Northwest Trip, Part 3

Saturday morning was the official beginning of the World Domination Summit.  Unlike some other bloggers, I did not attend all of the talks, but I attended the ones that mattered to me.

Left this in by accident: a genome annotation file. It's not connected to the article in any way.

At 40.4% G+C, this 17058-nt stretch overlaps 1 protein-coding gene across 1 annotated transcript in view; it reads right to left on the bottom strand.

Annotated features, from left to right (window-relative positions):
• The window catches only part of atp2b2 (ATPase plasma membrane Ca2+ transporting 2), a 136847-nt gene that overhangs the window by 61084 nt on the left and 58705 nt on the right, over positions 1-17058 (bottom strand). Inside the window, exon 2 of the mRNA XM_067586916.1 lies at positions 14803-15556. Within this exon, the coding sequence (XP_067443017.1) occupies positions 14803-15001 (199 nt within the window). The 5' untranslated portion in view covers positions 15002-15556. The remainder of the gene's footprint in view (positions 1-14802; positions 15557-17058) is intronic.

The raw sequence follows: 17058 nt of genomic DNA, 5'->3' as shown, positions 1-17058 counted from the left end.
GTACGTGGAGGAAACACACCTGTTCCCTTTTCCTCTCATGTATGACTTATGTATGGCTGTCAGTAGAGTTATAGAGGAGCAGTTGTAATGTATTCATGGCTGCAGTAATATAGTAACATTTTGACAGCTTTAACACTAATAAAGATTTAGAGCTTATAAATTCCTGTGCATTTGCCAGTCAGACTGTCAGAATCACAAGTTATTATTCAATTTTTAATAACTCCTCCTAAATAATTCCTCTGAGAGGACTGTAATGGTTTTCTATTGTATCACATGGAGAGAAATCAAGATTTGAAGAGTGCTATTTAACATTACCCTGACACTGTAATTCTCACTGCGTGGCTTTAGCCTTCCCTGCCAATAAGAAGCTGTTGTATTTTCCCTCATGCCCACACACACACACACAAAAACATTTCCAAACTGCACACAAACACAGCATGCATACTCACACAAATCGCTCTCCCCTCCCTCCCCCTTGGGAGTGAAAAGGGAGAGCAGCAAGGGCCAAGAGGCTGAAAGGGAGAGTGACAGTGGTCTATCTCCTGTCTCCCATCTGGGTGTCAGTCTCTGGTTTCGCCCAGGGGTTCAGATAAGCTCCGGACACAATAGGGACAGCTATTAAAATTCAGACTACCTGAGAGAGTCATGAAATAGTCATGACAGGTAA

The first presentation was by Brenee Brown, as psychology professor from Houston, Texas.  Her whole talk was about vulnerability.  In this society, we are conditioned to act cool and in control.  However, that is not the path to living an authentic and fulfilling life.  Instead, we need to be uncool, otherwise known as being vulnerable.  To get us out of our comfort zone, we had to do silly things, such as laugh uproariously, dance in our seats, and to top it off, sing, “Don’t Stop Believing” by Journey.  The talk went on to discuss how our role as adults is to disarm ourselves, and to take off the armor that we have accumulated ourselves.  Part of being an adult is to undo the conditioning that we endured in our childhood and teenage years.  I feel that this has been a theme in my life for the past couple of years, with some setbacks here and there.  We are initially encouraged to be creative, but then we go on being critiqued and shamed in some ways that seem minor at the time, but can develop into dysfunctional patterns latter in life.  The talk addressed the topic of scarcity.  Many people in the personal development field encourage abundance over scarcity, while Brenee Brown encourages joy over scarcity.  For this, vulnerability is a prerequisite.  One quote that stuck with me from her talk was “When we lose our capacity for vulnerability, Joy becomes foreboding.”  An example would be someone having the a great time at the park, and they notice it, but then they start to thing of all of the things that could go bad and ruin everything.  At this point the joy is squandered, which in the long run is meaningless because if anything wrong does end up happening, just because they were worried about it ahead of time, it does not hurt any less.  The alternative is to practice gratitude at these moments instead of foreboding, and I applied this throughout the weekend.  Vulnerability also brings out creativity in our lives instead of comparing our lives to others.  An important point from this portion of the talk was that unused creativity is not inert, but it becomes grief and confrontation instead. Contribution over criticism and cynicism is desirable, so the goal here is to contribute more than criticize.  Therefore, the overall talk is to be who you are and the worst thing to do is to try to fit in.  That being said, although I will not try hard to be cool, I will also not be going out of my way to be uncool, either.